• Section 81, which defines "arson", "attempted arson", or "conspiracy to commit arson", and provides a penalty of imprisonment for up to 25 years, the greater of the fine under this title or the cost of repairing or replacing any property that is damaged or destroyed, or both. It also provides that if the building is a dwelling or if the life of any person is placed in jeopardy, the penalty shall be a fine under this title, imprisonment for "any term of years or for life", or both.

Chapter 7: AssaultEdit

This chapter deals with assault.

  • Section 111 prohibits "assaulting, resisting, or impeding" officers, employees and Law Enforcement Explorers of the United States while engaged in or on account of the performance of official duties, and the assault or intimidation of "any person who formerly served" as an officers or employees of the United States "on account of the performance of official duties during such person's term of service". The section provides for a penalty for simple assault of a fine, imprisonment for up to one year, or both, and a penalty in all other cases of a fine, imprisonment for up to eight years, or both. An enhanced penalty of a fine or imprisonment for up to 20 years is provided for if a "deadly or dangerous weapon" is used or if bodily injury is inflicted.
  • Section 112 is "protection of foreign officials, official guests, and internationally protected persons". It prohibits assaulting or causing harm to a "foreign official, official guest, or internationally protected person" or "any other violent attack upon the person or liberty of such person", and provides a penalty of a fine, imprisonment of up to three years, or both, and an enhanced penalty of a fine or imprisonment of up to 10 years, or both, if a deadly or dangerous weapon" is used or if bodily injury is inflicted.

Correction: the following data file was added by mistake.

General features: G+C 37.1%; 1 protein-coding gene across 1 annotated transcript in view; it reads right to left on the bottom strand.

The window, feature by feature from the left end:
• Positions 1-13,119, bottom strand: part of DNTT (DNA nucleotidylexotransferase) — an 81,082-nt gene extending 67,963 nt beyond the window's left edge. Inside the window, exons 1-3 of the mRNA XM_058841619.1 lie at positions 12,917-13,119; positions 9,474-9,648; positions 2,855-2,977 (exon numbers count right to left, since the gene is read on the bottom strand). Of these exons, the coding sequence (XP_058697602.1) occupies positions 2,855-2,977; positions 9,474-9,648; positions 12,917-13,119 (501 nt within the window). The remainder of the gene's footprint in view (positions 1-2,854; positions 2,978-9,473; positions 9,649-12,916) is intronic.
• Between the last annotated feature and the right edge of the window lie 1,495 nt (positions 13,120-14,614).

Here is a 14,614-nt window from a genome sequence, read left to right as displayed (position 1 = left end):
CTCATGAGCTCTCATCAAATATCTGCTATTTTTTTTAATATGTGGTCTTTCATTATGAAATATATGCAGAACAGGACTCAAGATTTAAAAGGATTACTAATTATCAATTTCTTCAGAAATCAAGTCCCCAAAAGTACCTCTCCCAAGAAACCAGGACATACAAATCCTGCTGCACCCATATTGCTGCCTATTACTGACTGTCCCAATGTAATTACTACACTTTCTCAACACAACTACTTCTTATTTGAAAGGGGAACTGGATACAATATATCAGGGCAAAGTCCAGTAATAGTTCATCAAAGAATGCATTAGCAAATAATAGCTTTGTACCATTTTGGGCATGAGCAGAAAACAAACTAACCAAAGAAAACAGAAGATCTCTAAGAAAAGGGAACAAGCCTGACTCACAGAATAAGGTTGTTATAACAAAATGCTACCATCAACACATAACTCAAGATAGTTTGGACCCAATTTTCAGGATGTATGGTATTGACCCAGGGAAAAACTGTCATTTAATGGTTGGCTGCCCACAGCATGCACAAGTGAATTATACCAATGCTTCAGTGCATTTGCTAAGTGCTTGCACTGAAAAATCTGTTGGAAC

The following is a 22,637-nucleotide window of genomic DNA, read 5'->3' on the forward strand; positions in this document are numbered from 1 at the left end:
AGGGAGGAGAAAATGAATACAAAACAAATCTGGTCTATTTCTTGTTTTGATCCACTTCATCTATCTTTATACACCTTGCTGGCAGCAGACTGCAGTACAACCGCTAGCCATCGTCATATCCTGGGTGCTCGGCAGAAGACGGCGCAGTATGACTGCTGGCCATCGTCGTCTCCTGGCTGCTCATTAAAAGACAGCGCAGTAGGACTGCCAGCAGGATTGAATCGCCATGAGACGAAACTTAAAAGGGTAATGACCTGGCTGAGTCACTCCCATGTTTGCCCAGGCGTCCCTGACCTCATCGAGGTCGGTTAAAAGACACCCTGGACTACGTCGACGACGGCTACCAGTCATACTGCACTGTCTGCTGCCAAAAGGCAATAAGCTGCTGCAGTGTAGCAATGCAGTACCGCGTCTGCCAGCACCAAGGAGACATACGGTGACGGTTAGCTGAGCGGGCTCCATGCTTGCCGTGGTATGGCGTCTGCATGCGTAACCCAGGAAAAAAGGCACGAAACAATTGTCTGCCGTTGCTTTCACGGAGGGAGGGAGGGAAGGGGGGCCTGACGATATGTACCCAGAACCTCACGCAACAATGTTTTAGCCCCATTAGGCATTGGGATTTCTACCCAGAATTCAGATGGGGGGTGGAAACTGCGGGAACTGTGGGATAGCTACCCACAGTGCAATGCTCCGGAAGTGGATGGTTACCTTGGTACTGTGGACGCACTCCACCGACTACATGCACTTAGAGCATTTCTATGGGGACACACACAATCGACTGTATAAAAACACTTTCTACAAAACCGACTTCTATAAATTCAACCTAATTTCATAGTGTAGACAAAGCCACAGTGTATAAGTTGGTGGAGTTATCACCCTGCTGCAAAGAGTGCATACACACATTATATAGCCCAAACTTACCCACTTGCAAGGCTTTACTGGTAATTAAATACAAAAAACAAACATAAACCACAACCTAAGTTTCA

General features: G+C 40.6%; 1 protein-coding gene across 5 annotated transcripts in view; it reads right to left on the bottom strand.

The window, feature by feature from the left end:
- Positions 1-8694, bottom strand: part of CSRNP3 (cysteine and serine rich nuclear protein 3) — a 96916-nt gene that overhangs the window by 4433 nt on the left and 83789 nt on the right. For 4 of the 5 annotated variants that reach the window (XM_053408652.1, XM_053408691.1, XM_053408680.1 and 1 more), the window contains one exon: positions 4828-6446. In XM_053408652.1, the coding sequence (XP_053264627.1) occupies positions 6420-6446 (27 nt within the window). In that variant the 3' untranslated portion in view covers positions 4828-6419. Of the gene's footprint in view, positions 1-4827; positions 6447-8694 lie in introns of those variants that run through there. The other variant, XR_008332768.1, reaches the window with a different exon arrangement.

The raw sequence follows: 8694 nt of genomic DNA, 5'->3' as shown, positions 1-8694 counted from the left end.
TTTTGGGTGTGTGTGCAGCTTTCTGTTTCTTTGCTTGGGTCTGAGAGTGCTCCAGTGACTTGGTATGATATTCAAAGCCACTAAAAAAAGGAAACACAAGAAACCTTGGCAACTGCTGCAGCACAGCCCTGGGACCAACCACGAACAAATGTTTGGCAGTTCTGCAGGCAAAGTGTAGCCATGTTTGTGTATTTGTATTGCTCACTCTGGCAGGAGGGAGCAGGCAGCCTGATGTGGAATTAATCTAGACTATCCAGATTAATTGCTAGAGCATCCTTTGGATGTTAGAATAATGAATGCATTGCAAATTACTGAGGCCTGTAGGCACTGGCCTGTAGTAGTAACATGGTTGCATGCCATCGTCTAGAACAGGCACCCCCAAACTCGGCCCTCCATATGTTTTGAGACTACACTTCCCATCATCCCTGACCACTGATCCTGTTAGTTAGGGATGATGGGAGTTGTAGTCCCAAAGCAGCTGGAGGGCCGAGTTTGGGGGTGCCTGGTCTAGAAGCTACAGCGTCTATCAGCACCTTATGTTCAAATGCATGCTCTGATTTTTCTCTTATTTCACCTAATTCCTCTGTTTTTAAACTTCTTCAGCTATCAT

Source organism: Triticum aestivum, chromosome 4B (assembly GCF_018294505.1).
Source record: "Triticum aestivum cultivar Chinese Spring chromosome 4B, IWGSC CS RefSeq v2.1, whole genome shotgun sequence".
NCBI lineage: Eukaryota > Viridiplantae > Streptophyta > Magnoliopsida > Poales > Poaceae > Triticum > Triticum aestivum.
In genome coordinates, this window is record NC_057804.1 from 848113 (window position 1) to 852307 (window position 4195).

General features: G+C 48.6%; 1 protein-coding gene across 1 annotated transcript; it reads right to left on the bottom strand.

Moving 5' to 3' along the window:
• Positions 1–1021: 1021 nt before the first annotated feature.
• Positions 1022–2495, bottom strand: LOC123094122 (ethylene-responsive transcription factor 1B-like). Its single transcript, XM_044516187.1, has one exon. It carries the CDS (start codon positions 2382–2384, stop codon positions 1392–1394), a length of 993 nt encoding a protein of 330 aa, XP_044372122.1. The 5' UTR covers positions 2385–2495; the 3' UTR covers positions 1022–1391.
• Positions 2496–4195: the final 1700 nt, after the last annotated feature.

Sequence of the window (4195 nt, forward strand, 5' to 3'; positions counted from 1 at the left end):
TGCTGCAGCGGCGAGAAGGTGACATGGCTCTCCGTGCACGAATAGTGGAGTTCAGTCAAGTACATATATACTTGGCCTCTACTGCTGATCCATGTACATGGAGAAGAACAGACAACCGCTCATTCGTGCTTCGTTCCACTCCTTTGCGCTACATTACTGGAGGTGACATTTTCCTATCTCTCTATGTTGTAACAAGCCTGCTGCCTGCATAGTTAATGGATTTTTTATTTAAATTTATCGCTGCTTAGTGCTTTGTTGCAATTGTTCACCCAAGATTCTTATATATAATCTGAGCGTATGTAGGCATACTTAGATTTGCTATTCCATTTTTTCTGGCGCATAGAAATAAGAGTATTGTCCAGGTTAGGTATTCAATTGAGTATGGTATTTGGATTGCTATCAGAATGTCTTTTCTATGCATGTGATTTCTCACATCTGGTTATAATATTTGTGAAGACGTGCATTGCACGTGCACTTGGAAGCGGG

• Section 112 also prohibits "[i]ntimidating, coercing, threatening, or harassing a foreign official or an official guest, or obstructing a foreign official in the performance of his duties", or an attempt to do so, and additionally prohibits two or more people congregating within 100 feet of any building being used "for diplomatic, consular, or residential purposes" by foreign officials or international organization, "with intent to violate any other provision of this section", and provides for a fine, imprisonment up to six months, or both. The section also provides that "Nothing contained in this section shall be construed or applied so as to abridge the exercise of rights" guaranteed under the First Amendment to the United States Constitution.